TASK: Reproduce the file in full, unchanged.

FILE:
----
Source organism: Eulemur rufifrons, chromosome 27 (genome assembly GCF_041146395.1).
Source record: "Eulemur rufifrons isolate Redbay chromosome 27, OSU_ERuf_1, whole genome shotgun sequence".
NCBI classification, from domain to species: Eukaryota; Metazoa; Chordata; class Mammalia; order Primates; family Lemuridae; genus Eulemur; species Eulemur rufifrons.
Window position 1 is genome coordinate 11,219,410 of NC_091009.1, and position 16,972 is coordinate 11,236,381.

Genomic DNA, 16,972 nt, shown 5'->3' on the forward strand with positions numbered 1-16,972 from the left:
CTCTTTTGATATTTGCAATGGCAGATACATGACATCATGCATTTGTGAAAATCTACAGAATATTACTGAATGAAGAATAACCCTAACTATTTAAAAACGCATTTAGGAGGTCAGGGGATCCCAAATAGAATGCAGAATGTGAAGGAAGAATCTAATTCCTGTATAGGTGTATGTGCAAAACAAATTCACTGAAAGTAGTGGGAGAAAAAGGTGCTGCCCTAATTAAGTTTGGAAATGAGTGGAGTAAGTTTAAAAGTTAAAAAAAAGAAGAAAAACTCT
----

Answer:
Source organism: Eulemur rufifrons, chromosome 27 (genome assembly GCF_041146395.1).
Source record: "Eulemur rufifrons isolate Redbay chromosome 27, OSU_ERuf_1, whole genome shotgun sequence".
NCBI classification, from domain to species: Eukaryota; Metazoa; Chordata; class Mammalia; order Primates; family Lemuridae; genus Eulemur; species Eulemur rufifrons.
Window position 1 is genome coordinate 11,219,410 of NC_091009.1, and position 16,972 is coordinate 11,236,381.

Genomic DNA, 16,972 nt, shown 5'->3' on the forward strand with positions numbered 1-16,972 from the left:
CTCTTTTGATATTTGCAATGGCAGATACATGACATCATGCATTTGTGAAAATCTACAGAATATTACTGAATGAAGAATAACCCTAACTATTTAAAAACGCATTTAGGAGGTCAGGGGATCCCAAATAGAATGCAGAATGTGAAGGAAGAATCTAATTCCTGTATAGGTGTATGTGCAAAACAAATTCACTGAAAGTAGTGGGAGAAAAAGGTGCTGCCCTAATTAAGTTTGGAAATGAGTGGAGTAAGTTTAAAAGTTAAAAAAAAGAAGAAAAACTCT